Don’t Jump to Conclusions about What I Mean when I Vote
On May 2nd I shall go to the polling place and cast a ballot.
On that ballot I shall put my mark beside the name of the candidate I choose for Member of Parliament for the Electoral District of Parkdale-High Park. Perhaps you may ask what this means.
Directly and absolutely it means only one thing: that I think this candidate is the human being best suited to stand for all the human beings of this electoral district in the Parliament of Canada, and by his or her intelligence and wit to speak and make decision by conscience on the issues that come before that Parliament.
That is the ONLY thing I will be asked on this ballot. I am not being asked me who should be Prime Minister or which party should form the adminsitration and act as advisers to the Crown.
Nonetheless, there is a reasonable assumption—but only an assumption—that I would like the party of which the candidate I choose is a member to form the Government of Canada. It is quite possible, however, that I am choosing this candidate for some other special reason (even for his charming smile) and do not entirely support the party. Be careful, I have voted this way before. Please do not jump to conclusions or make assumptions about my intentions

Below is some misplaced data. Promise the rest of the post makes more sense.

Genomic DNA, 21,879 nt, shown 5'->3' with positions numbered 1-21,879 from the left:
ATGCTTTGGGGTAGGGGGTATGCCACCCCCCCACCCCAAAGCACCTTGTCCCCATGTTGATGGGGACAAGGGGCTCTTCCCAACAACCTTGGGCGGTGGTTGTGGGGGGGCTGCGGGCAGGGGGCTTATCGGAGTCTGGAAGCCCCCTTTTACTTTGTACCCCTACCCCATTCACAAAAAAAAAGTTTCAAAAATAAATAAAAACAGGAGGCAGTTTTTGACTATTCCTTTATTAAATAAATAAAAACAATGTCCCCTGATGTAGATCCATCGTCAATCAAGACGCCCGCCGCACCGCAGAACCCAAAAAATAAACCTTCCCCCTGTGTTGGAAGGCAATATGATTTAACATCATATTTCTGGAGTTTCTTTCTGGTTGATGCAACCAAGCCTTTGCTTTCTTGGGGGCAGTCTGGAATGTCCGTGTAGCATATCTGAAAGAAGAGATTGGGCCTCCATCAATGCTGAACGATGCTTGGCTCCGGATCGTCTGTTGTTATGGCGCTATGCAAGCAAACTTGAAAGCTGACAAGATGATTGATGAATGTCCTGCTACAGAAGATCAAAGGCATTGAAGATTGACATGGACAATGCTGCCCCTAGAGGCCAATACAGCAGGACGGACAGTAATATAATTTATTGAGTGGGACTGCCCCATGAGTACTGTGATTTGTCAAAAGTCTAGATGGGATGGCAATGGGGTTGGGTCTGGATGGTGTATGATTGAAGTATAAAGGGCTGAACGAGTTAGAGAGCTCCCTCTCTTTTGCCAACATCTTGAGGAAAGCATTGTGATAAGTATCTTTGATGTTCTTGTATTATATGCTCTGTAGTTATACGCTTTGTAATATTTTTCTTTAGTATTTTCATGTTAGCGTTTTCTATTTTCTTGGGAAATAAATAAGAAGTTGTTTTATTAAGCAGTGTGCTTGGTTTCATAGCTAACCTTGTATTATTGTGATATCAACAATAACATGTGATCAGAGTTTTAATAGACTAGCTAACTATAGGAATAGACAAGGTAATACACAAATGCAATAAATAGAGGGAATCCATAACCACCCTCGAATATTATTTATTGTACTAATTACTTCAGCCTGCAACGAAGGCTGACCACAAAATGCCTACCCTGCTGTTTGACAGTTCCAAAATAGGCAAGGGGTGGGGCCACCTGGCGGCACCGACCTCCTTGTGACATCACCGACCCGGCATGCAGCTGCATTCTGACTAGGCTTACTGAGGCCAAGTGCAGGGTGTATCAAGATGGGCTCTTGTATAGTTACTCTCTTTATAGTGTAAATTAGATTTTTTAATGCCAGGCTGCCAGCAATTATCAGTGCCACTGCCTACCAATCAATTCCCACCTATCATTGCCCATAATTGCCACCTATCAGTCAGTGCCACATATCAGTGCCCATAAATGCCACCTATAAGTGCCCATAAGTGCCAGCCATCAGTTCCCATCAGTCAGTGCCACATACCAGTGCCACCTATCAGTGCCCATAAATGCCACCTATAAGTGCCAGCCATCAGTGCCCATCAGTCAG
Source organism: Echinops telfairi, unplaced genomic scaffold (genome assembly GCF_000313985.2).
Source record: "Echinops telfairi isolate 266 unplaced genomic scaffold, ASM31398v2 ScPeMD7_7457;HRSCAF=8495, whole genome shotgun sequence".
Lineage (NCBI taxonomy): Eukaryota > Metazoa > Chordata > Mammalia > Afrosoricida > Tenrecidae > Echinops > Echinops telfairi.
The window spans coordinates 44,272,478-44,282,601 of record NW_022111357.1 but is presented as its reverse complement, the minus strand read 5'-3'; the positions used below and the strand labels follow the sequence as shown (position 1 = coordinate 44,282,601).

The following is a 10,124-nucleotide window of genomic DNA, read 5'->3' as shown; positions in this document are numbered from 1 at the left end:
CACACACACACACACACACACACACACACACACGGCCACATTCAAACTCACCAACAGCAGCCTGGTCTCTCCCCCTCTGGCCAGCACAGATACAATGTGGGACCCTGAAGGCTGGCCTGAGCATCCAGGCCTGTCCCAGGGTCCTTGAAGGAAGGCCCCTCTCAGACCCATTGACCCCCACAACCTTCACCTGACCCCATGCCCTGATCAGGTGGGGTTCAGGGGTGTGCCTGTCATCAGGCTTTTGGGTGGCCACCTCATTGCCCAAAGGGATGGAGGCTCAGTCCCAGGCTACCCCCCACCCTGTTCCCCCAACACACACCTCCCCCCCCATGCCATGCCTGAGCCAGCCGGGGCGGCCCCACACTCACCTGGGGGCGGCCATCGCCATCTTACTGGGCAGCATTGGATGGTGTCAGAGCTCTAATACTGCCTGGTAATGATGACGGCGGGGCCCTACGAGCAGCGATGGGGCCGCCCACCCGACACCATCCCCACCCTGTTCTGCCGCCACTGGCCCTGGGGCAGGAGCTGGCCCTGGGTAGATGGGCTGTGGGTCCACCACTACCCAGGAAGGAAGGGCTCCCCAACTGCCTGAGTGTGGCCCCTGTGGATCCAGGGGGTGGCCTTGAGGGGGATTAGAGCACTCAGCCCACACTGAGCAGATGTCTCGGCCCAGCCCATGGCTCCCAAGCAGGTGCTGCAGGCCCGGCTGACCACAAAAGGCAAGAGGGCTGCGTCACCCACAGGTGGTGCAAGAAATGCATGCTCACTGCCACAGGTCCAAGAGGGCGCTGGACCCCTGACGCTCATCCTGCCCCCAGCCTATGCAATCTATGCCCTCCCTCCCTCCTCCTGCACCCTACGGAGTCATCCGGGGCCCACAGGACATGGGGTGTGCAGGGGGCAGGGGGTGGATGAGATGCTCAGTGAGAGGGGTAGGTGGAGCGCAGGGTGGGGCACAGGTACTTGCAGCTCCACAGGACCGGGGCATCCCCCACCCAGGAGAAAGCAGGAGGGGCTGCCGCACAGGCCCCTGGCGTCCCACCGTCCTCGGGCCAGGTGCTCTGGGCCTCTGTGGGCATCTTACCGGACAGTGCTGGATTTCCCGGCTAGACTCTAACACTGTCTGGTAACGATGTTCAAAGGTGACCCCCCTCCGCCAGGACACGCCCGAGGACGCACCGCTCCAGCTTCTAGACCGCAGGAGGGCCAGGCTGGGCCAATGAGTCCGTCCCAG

It is NOT a reasonable assumption, even if in general I want a particular party to form the Government, that I support all of its policies. I do not give consent to their claim to have a mandate for any particular policy. For there is no party I can entirely support. I am not completely on any party’s side, since as far as I can tell no party is completely on my side.
I believe that the House of Commons, and not the ministry that has its confidence. is the elected body that represents the people of Canada. I expect the House to hold that ministry accountable, and that ministry to show respect and deference to the House to which it is answerable.
If a party with a plurality of seats should form an administration but later lose the confidence of the House, I would rather see another party or group of parties attempt to form an administration than see an election before the term of Parliament is ended. (Yes this means a Coalition is OK).
For Parliament has a term; the government does not.
For all that their position depends on the support of the elected House, and for all that the Prime Minister and Cabinet are elected Commoners, their posts as Ministers are appointments of the Crown, not elected offices.
I do not believe that any Prime Minister or Cabinet chosen to advise the Crown directly represents the people of Canada. The Administration serves the people by being responsible, that is answerable, to House of Commons, the people’s representatives.
I neither expect nor wish the government to pretend that it can appeal to Canadians over the head of the Commons except by way of an election, for Canadians speak through that House.
Finally, If you become Prime Minister, do not ever claim that I voted for you; I did not, unless you ran for the seat in Parkdale-High Park.